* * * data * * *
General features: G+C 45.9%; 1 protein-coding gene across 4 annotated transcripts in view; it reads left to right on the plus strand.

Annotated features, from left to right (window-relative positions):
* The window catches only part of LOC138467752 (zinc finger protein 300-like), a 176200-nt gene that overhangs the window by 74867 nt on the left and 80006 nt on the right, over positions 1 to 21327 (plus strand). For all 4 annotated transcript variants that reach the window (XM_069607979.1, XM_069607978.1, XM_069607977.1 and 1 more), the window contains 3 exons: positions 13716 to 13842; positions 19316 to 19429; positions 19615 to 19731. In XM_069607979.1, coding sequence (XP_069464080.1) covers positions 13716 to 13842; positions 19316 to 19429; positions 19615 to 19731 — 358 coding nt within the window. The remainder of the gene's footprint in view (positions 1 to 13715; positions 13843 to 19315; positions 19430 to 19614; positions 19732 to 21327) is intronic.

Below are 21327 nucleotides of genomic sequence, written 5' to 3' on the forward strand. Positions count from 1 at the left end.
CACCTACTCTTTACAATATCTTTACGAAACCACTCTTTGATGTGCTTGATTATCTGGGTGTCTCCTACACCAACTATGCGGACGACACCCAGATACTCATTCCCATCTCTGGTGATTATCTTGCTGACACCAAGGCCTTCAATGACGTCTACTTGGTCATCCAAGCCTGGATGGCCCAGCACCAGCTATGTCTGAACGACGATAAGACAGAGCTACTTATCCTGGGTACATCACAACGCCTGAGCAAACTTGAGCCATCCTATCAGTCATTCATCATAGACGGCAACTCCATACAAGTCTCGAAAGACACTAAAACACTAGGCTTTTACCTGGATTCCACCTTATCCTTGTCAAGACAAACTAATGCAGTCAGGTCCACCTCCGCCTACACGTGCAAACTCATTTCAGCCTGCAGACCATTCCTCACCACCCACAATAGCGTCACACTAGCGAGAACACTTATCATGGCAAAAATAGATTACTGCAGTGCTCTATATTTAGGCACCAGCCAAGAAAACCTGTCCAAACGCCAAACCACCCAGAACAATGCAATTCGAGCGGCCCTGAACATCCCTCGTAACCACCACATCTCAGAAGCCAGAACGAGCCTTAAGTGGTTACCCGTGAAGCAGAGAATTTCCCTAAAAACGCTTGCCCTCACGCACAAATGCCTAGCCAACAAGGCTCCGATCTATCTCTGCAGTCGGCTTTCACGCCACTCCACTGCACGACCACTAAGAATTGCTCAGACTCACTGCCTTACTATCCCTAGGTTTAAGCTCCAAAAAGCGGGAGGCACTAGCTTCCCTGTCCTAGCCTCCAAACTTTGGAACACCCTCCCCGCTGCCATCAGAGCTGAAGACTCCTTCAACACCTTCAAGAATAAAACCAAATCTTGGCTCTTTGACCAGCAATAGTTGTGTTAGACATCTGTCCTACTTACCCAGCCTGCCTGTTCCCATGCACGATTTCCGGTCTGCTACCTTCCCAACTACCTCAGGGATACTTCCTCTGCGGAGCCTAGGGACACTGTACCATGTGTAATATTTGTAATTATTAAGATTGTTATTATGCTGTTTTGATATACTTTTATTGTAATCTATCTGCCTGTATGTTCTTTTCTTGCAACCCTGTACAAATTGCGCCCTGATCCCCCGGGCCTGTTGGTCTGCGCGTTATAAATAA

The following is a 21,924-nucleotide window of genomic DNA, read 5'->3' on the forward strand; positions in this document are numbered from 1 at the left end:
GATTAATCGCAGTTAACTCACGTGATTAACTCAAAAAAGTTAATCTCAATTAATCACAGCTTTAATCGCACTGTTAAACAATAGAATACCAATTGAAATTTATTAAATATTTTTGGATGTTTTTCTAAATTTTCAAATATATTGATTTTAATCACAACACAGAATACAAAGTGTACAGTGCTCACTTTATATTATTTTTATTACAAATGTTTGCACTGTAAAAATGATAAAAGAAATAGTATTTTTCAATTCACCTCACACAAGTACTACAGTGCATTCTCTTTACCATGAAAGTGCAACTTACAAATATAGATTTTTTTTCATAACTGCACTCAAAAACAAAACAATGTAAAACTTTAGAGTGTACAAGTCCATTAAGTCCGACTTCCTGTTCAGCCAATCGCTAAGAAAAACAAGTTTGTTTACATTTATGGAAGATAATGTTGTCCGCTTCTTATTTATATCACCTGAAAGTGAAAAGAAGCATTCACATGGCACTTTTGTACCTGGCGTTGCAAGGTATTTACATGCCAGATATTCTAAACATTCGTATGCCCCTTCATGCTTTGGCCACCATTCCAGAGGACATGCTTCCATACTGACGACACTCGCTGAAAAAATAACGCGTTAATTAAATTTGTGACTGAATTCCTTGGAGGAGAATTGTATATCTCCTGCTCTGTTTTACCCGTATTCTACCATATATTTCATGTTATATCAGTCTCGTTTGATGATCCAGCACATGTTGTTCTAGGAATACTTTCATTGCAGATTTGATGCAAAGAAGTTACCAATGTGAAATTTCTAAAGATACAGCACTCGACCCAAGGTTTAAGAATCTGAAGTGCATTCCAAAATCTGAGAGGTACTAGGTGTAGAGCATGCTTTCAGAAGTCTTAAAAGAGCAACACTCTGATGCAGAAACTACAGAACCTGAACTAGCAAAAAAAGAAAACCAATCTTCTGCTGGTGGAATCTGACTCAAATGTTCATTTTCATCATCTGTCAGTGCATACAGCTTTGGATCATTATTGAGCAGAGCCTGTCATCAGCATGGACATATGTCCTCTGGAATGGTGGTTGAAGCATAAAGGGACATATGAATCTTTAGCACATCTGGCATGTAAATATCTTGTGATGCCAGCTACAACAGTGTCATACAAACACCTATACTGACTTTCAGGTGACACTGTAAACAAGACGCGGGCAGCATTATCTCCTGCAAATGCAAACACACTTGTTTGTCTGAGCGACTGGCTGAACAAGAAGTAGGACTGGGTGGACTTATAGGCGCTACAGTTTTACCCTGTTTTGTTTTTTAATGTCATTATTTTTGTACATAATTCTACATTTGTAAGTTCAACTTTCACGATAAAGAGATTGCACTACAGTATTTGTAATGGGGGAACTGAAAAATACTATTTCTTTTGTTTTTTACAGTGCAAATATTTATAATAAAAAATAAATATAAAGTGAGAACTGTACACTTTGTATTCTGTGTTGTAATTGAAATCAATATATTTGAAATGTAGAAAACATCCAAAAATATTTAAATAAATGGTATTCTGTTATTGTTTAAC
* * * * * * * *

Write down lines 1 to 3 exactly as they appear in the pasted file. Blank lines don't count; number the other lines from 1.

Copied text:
General features: G+C 45.9%; 1 protein-coding gene across 4 annotated transcripts in view; it reads left to right on the plus strand.

Annotated features, from left to right (window-relative positions):
* The window catches only part of LOC138467752 (zinc finger protein 300-like), a 176200-nt gene that overhangs the window by 74867 nt on the left and 80006 nt on the right, over positions 1 to 21327 (plus strand). For all 4 annotated transcript variants that reach the window (XM_069607979.1, XM_069607978.1, XM_069607977.1 and 1 more), the window contains 3 exons: positions 13716 to 13842; positions 19316 to 19429; positions 19615 to 19731. In XM_069607979.1, coding sequence (XP_069464080.1) covers positions 13716 to 13842; positions 19316 to 19429; positions 19615 to 19731 — 358 coding nt within the window. The remainder of the gene's footprint in view (positions 1 to 13715; positions 13843 to 19315; positions 19430 to 19614; positions 19732 to 21327) is intronic.